I have chronic dry eyes.
Q. Dear Terry, “I have chronic dry eyes. The winter weather seems to make it even worse. I have tried everything out there – nothing seems to help. Hoping you might have a suggestion?” — Suzanne G., Potomac Falls, VA
A. Dear Suzanne, Your eyes depend on constant moisture and lubrication to maintain vision and comfort. Nothing is more uncomfortable than having red, itchy, irritated eyes.
Dry eye syndrome (DES), which affects about 3.2 million women and 1.7 million men over the age of 50, refers to a chronic lack of sufficient lubrication and moisture on the surface of the eye. For women, DES parallels menopause and other typical conditions of aging. For men, it corresponds not just with age, but hypertension, antidepressant use, and benign prostate hyperplasia (BPH).
Aside from computer use, dry eyes have many other causes as well: driving, working outside, contact lens wear, common over-the-counter drugs (like antihistamines), dust, wind, and exposure to air pollutants. In serious cases, an autoimmune disease like Sjögren’s Syndrome may be the root cause.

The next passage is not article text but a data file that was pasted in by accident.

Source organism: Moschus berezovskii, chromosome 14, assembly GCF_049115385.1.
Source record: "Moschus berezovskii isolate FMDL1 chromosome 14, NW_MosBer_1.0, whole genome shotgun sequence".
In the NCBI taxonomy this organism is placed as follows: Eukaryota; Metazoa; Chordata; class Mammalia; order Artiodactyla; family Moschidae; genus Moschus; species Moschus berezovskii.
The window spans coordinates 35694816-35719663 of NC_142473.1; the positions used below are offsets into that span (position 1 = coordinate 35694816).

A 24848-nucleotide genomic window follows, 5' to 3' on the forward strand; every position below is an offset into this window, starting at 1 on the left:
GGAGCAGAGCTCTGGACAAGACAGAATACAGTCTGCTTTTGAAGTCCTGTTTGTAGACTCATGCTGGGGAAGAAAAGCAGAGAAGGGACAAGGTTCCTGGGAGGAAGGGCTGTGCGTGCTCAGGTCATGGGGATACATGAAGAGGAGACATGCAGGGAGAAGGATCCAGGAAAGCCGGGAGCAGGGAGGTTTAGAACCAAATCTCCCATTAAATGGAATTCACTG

I am glad to say I do have some recommendations. However, I would encourage you to talk with your doctor and see what he or she thinks about the following protocol.
For eye dryness, I recommend trying Sea buckthorn (Hippophae rhamnoides) oil. The fruit of the sea buckthorn, a hardy plant native to Europe and Asia, has been called a “nutrient bomb” because it is so rich in flavonoids, vitamins, and other beneficial compounds. The seeds contain exceptionally high omega fatty acids, including the rare Omega-7 fatty acid (palmitoleic acid). There are excellent studies demonstrating the ability of sea buckthorn oil, when taken internally in softgel capsules, to reduce dryness of the eyes. There are also clinical studies using sea buckthorn oil for Sjögren’s syndrome, which is a difficult autoimmune disease that causes excessive mucous membrane (especially mouth and eye) dryness. I would suggest taking 500-2,000 mg daily. When looking for a sea buckthorn product, make sure it contains BOTH the seed oil and pulp. While both extracts are healthy, only the pulp contains omega-7. Believe it or not, there are sea buckthorn products on the market that contain absolutely no omega-7 fatty acids! So this is definitely a case of buyer beware.
You may also want to consider adding curcumin and omega-3 fatty acids to further support your vision, as well as enhance your overall health.
Terry . . . Naturally